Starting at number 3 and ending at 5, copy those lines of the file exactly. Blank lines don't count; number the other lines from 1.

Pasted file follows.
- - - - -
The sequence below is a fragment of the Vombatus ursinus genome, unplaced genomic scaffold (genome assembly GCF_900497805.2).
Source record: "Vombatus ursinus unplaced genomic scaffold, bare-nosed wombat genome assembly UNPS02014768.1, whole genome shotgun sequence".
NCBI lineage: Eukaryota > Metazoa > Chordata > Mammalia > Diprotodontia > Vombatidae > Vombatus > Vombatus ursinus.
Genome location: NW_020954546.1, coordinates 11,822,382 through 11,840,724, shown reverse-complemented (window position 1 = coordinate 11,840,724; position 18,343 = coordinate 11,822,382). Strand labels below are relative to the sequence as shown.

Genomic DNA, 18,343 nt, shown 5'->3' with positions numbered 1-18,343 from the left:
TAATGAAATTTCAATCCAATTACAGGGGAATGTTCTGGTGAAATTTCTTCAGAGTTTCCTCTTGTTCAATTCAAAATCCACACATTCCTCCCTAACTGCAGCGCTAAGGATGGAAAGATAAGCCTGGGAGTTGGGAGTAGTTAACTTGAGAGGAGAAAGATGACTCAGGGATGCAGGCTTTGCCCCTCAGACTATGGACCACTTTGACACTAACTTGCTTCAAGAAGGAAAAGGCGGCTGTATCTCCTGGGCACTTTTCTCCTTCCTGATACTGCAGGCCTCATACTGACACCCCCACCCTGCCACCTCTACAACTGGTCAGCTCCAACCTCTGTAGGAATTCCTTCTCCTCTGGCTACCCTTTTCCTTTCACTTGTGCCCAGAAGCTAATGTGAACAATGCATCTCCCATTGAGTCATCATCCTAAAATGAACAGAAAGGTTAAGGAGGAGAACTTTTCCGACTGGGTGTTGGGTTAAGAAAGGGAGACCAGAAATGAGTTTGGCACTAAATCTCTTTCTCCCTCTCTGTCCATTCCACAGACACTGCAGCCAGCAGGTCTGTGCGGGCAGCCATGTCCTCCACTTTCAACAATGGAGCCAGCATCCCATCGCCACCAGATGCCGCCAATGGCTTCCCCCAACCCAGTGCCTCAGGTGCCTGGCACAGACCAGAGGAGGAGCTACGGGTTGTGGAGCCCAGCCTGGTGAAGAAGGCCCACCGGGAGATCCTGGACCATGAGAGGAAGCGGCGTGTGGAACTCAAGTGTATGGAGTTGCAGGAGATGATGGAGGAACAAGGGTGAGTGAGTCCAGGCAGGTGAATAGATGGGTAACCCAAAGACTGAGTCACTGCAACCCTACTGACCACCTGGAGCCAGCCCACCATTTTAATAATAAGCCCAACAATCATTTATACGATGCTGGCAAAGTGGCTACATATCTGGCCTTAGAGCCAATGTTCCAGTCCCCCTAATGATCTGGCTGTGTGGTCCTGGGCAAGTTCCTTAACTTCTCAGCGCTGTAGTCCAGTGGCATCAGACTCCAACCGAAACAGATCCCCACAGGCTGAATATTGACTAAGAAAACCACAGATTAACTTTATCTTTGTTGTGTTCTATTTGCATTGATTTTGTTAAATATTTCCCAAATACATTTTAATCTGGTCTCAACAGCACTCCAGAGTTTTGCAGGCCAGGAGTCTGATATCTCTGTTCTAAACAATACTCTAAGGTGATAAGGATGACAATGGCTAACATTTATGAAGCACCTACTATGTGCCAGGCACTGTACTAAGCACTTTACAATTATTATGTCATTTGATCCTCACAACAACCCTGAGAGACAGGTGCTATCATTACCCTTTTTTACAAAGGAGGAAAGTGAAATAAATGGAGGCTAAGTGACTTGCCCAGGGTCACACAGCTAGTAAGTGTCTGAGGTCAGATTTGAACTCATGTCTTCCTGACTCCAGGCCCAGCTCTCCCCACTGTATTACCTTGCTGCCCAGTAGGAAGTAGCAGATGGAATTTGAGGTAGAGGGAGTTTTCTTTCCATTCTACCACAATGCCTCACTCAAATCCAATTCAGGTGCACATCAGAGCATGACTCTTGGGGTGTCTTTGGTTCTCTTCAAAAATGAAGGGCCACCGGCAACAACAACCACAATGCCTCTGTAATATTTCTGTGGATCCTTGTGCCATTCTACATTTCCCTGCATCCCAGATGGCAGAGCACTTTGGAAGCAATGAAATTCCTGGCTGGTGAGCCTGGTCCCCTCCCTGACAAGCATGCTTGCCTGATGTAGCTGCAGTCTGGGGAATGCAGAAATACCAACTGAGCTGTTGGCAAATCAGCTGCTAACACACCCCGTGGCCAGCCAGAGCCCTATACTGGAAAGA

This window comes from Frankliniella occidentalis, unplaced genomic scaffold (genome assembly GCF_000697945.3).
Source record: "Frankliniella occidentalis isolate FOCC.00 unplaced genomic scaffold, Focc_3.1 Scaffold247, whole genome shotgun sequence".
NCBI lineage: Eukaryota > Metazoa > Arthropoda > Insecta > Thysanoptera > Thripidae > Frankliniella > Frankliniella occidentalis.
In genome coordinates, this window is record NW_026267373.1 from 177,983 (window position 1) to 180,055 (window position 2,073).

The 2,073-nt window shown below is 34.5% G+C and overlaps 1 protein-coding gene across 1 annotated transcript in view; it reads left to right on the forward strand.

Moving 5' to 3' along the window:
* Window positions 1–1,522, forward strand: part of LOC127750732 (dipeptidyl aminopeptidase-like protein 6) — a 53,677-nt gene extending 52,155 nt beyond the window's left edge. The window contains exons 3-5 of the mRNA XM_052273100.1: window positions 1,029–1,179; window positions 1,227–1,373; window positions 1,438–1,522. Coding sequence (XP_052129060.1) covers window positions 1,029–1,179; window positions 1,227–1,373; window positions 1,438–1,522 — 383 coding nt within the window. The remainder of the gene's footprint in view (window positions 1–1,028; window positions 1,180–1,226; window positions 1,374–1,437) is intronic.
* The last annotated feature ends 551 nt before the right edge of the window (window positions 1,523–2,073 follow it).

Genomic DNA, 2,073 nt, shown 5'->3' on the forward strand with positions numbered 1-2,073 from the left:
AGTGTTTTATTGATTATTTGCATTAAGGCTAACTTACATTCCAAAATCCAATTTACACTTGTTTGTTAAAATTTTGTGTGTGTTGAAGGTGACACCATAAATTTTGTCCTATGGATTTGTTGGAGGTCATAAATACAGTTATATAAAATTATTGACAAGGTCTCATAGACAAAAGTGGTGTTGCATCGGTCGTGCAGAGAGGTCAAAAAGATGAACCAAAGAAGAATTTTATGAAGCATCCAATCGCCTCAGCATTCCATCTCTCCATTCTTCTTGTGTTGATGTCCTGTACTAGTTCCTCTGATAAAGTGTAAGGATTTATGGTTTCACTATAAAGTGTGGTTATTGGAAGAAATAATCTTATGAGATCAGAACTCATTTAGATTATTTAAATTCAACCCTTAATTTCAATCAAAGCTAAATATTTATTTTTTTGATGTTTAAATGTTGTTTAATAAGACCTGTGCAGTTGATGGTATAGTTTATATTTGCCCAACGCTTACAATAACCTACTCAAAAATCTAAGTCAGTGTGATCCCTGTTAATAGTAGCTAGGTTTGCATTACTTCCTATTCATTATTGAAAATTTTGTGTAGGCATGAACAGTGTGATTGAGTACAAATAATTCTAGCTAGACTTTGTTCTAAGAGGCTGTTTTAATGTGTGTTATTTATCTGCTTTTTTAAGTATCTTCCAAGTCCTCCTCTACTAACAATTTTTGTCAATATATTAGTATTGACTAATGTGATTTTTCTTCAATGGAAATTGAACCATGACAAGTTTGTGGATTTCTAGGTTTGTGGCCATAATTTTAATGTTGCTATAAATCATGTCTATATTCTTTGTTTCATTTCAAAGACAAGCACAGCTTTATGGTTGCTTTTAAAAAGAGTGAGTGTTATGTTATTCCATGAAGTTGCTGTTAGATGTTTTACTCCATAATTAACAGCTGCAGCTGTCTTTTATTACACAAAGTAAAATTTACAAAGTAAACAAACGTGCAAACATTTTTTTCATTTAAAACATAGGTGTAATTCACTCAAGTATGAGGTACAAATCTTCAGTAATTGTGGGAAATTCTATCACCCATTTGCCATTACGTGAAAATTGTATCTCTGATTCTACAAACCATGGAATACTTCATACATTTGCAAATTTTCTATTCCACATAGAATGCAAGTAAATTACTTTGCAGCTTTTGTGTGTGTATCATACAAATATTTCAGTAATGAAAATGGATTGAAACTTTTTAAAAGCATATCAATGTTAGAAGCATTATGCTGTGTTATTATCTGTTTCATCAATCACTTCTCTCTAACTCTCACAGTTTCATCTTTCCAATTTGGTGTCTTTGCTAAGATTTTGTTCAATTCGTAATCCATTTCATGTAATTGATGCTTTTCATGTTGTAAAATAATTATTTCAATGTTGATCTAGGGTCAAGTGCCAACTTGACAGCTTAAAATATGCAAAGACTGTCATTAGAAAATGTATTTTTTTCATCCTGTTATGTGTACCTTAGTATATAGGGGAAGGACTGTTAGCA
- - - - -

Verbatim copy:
NCBI lineage: Eukaryota > Metazoa > Chordata > Mammalia > Diprotodontia > Vombatidae > Vombatus > Vombatus ursinus.
Genome location: NW_020954546.1, coordinates 11,822,382 through 11,840,724, shown reverse-complemented (window position 1 = coordinate 11,840,724; position 18,343 = coordinate 11,822,382). Strand labels below are relative to the sequence as shown.

Genomic DNA, 18,343 nt, shown 5'->3' with positions numbered 1-18,343 from the left: